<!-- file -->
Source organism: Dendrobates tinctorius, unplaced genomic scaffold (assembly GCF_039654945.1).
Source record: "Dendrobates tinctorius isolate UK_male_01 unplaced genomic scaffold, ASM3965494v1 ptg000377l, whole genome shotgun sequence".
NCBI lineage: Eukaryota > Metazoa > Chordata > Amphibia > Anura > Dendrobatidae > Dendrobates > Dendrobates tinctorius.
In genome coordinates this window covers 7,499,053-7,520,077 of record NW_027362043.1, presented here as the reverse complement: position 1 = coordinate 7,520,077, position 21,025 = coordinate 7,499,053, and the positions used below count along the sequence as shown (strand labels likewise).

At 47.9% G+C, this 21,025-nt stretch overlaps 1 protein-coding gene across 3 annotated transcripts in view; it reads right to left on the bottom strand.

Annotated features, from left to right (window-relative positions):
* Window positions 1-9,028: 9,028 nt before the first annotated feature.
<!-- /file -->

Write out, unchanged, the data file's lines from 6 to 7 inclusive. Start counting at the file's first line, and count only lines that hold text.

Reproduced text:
Annotated features, from left to right (window-relative positions):
* Window positions 1-9,028: 9,028 nt before the first annotated feature.